Runners can choose from the Two Oceans 56km ultra-marathon or the 21km half-marathon and the race is run against a backdrop of spectacular scenery through the Cape Peninsula. The “Two Ocean” gets its name from the Pacific and Indian Oceans, where you actually run from one to the other.
Another reason to visit the beautiful city of Cape Town is that it is consistently voted as one of the top cities in the world, most recently by the New York Times as the number 1 city to visit in 2014. Why not visit this beautiful city when it’s full of fit and fast running fanatics!
Cape of Good Hope
|The Pink Loerie Parade.|
The Pink Loerie Mardi Gras
When: Early May
The glizty, gorgeous and glamorous don their wings and feather boas and flutter down to Knysna early May each year for the Pink Loerie Mardi Gras. The Pink Loerie Mardi Gras is one of the highlights on South Africa’s gay and lesbian events calendar and the only carnival of its kind in Africa.
A cavalcade of entertainment will keep the party pumping throughout the festival. There’s bound to be something to match your shade of pink, be it hot fuchsia or just a little puce! Fine art, fine wine, fine dining, the finest musicians and DJs – along with some very fine boys and girls – are all part of the Pink Loerie Mardi Gras experience!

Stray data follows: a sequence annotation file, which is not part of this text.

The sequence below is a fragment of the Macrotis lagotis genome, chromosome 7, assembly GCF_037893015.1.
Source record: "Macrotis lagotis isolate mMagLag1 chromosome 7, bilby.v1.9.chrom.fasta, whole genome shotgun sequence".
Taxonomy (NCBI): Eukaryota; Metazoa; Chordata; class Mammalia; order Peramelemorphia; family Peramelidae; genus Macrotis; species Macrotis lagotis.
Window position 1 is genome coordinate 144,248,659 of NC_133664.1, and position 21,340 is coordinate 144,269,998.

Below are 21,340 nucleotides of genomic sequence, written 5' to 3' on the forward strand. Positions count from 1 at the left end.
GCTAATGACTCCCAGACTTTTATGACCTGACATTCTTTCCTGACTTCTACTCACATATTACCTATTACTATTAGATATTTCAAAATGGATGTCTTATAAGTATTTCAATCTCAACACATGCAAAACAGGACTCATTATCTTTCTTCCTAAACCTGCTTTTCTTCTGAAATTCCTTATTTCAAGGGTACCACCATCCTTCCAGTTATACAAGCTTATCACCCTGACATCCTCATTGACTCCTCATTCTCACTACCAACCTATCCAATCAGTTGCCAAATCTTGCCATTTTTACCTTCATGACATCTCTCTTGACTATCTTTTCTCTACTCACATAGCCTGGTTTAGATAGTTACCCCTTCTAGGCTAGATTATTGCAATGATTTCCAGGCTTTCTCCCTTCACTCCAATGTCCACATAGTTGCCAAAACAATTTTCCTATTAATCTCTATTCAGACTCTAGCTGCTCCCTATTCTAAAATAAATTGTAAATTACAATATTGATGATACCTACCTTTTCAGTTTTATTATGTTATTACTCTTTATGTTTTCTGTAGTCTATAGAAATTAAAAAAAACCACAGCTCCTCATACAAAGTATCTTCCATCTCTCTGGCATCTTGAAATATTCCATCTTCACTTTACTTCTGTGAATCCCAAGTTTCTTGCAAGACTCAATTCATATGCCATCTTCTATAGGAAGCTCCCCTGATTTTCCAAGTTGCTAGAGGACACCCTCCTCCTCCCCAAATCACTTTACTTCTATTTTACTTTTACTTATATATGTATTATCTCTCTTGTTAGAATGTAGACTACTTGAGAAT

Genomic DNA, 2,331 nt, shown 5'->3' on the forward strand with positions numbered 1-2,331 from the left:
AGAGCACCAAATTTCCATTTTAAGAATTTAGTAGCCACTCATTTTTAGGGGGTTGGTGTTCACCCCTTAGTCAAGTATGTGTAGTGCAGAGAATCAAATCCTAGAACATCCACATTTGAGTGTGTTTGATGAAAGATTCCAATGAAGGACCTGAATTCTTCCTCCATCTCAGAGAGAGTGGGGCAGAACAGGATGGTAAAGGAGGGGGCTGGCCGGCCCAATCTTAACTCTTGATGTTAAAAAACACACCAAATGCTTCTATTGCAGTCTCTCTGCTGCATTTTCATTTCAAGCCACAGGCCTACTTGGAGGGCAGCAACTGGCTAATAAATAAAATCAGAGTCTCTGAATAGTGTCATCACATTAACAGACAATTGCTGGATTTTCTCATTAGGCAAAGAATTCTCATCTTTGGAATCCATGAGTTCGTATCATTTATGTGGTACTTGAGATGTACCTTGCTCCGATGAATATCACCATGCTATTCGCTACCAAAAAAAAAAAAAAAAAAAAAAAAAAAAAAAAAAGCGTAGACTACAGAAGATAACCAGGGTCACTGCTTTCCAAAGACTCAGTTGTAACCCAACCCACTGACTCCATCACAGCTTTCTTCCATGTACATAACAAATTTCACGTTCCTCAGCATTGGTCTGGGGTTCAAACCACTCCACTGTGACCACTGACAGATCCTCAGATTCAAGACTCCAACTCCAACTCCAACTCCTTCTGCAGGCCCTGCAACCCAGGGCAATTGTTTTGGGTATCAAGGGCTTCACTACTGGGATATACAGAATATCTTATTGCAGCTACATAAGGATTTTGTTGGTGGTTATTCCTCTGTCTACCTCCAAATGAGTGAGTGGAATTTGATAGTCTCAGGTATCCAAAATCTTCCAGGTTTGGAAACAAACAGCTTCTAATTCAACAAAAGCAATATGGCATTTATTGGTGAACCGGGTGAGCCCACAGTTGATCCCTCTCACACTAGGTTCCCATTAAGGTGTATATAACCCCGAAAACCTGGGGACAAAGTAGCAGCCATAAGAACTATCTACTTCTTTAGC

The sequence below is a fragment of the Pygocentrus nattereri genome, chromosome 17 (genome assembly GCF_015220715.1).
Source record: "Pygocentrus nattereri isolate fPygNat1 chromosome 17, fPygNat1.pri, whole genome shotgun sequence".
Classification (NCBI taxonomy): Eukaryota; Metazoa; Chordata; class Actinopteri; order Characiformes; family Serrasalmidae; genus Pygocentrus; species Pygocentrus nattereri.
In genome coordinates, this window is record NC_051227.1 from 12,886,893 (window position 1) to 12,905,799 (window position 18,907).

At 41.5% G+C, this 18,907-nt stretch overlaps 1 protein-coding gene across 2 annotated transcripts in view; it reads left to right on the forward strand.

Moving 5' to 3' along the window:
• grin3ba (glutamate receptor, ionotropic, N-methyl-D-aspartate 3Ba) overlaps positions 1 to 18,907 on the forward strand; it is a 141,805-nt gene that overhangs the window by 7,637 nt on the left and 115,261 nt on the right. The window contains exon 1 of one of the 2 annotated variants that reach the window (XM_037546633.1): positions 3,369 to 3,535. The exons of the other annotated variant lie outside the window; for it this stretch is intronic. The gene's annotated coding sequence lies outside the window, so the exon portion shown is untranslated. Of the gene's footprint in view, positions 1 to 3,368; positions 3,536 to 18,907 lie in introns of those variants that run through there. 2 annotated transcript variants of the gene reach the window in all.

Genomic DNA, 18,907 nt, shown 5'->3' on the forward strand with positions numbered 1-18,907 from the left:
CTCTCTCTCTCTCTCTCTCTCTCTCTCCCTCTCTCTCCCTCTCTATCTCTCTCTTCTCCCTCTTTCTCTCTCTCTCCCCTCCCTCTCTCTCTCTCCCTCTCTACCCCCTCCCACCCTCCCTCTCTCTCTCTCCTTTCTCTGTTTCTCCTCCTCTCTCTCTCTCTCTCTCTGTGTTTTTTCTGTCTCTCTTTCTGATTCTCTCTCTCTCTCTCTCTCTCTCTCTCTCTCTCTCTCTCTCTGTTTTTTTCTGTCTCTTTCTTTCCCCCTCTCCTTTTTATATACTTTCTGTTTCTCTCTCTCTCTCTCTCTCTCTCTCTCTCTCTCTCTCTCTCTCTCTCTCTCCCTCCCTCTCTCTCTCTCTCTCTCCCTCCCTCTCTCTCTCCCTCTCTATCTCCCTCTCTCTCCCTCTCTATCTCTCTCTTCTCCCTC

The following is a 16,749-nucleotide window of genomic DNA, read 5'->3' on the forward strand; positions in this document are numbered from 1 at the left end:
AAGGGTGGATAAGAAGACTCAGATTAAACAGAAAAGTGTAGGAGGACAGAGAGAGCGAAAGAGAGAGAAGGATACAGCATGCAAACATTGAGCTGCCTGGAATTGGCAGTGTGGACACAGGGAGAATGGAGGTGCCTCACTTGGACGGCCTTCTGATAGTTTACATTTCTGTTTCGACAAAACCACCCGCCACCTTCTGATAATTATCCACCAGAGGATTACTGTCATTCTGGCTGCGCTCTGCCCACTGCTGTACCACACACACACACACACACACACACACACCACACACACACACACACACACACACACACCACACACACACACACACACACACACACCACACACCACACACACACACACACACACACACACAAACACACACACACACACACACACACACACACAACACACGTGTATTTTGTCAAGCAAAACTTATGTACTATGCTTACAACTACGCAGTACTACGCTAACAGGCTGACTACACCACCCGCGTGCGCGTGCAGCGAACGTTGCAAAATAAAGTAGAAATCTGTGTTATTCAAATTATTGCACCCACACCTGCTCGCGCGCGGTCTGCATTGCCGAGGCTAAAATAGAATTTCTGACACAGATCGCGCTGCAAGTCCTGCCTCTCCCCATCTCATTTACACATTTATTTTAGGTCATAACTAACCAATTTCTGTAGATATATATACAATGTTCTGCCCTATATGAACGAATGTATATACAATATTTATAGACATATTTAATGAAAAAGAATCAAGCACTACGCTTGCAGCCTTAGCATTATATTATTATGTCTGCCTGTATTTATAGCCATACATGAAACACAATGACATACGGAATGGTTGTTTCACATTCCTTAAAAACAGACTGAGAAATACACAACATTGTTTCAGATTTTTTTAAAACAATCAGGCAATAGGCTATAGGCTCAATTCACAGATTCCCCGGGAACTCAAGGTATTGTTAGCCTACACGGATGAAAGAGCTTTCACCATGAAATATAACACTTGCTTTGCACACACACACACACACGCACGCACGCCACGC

Among the many highlights of Knysna’s gay festival is the Mardi Gras Street Parade. The Pink Loerie Mardi Gras has its serious side too. It was started, in part, to create awareness about HIV/Aids as well as to foster an understanding about gay and lesbian issues.
In this, the festival has been a fantastic success, nurturing acceptance and spreading awareness both locally and throughout Southern Africa. In accordance with these goals, the Mardi Gras will offer free HIV testing and counselling during the festival.
The Pink Loerie Mardi Gras started 13 years ago and is the first and only Mardi Gras festival on the African continent. It is also one of the biggest parties in the country.